Brexit will be delayed for up to two months under plans being considered by Theresa May to extend Article 50, The Daily Telegraph has learned.Downing Street officials have drawn up a series of options to try to avoid resignations by ministers who have said they are determined to support a backbench bid to take a no-deal Brexit off the table this week.The Prime Minister yesterday said she would postpone a meaningful vote on her deal by up to two weeks, until March 12, just 17 days before the UK is due to leave the European Union.The Telegraph understands that the plans, which were circulated at the weekend, include making a formal request to Brussels to delay Brexit if a deal is not secured by then.It came as the prime minister failed to secure a breakthrough “deal in the desert” during talks with European leaders at an EU-Arab summit in Egypt.She said that leaving by March 29 was “still within our grasp”, a far more downbeat assessment than her previous insistence that Britain would leave the EU on Brexit day.While the Downing Street plans do not specify the length of the extension, ministers believe it would be no longer than two months — avoiding the need for the UK to participate in European parliament elections in May.Parliament wants to see changes to the backstop. We have been working with the EU on that. Our focus is on leaving with a deal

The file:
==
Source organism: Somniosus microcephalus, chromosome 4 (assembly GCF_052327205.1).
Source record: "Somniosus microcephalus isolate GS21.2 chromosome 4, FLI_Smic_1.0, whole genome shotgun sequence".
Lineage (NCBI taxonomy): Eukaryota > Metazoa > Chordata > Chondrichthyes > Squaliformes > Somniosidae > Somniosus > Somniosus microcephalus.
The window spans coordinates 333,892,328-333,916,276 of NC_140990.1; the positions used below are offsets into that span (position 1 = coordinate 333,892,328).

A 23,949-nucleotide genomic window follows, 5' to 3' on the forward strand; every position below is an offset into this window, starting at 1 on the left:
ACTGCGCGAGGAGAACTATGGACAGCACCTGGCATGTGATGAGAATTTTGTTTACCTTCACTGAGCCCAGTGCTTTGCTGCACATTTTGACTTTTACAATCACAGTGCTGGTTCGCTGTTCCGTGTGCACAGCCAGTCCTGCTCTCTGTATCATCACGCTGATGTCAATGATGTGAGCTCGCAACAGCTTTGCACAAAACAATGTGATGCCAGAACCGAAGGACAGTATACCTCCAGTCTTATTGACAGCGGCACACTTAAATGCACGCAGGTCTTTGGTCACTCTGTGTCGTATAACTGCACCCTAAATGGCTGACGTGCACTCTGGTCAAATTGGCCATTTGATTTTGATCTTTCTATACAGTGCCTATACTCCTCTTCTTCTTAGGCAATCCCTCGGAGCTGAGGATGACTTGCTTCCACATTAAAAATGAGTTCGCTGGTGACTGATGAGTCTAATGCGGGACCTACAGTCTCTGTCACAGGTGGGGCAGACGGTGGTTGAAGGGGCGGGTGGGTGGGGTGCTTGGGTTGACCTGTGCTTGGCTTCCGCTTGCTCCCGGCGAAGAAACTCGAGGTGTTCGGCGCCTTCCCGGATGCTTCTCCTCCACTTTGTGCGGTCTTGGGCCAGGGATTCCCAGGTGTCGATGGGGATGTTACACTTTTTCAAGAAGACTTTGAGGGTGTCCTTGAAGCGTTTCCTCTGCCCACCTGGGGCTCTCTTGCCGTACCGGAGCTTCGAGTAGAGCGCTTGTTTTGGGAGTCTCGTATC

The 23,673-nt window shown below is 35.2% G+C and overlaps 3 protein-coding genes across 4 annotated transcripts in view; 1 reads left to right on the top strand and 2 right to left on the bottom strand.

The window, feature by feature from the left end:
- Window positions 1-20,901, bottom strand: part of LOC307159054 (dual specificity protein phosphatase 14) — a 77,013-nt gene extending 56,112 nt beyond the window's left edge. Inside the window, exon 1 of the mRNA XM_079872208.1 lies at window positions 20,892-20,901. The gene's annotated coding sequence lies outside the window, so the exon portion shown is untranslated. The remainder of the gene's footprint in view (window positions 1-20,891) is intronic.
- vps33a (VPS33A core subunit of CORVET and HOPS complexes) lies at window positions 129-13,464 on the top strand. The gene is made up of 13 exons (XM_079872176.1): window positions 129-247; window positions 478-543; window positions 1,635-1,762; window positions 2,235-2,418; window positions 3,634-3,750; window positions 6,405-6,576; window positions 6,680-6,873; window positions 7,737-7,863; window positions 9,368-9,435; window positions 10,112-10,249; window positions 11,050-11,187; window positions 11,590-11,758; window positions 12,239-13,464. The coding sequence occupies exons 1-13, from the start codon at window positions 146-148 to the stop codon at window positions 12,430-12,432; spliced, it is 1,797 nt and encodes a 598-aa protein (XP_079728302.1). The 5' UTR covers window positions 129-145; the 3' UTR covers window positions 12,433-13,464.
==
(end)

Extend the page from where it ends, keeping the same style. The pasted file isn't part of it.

On Wednesday, the Commons will vote on a backbench bill tabled by Yvette Cooper, a senior Labour MP, that would force May to request an extension to Article 50 if a deal has not been reached by March 13.The prime minister could avert a rebellion by Tory MPs and a Commons defeat by committing to request a Brexit delay herself, although in doing so she would risk alienating Eurosceptic Tory MPs. “It’s very finely balanced,” a source said.The Telegraph can also disclose that a group of moderate Tory MPs will today table a new amendment that would require May to extend Article 50 if she cannot secure a deal.The amendment, put forward by Simon Hart, leader of the 100-strong Brexit Delivery Group, states that the extension to Article 50 must not go beyond May 23.It came as May resisted calls to sack three Cabinet ministers who argued openly that Article 50 should be extended. Amber Rudd, the Work and Pensions Secretary, David Gauke, the Justice Secretary, and Greg Clark, the Business Secretary, signalled they could support a backbench bid to delay withdrawal to prevent a no-deal Brexit.Iain Duncan Smith, a former Conservative leader, and other senior Eurosceptics said they had breached collective responsibility.The prime minister, however, indicated that they will not be censured. She said: “I have recognised and others have recognised that there are strong views that are held on this issue. What we are collectively doing as a government and as a Cabinet is working to get that deal. “Parliament wants to see changes to the backstop. We have been working with the EU on that. Our focus is on leaving with a deal.”The Downing Street plans included three central options – a meaningful vote on the Prime Minister’s deal, a conditional vote on the Attorney General’s legal advice, and a commitment to request an extension of Article 50.After May announced a delay to the meaningful vote, two remain.Ministers believe a conditional vote on plans by Geoffrey Cox, the Attorney General, for a new legal text to ensure that the Irish backstop is strictly time limited could strengthen May’s hand in Brussels.She yesterday met Donald Tusk, the President of the European Council, who is said to favour a lengthy extension to Article 50 of two years.The prime minister faced criticism for delaying the vote, with the CBI group of business leaders accusing her of “running down the clock”.While May did not rule out extending Brexit beyond March 29, she also said it would not “solve” anything, but “defers the point of decision”.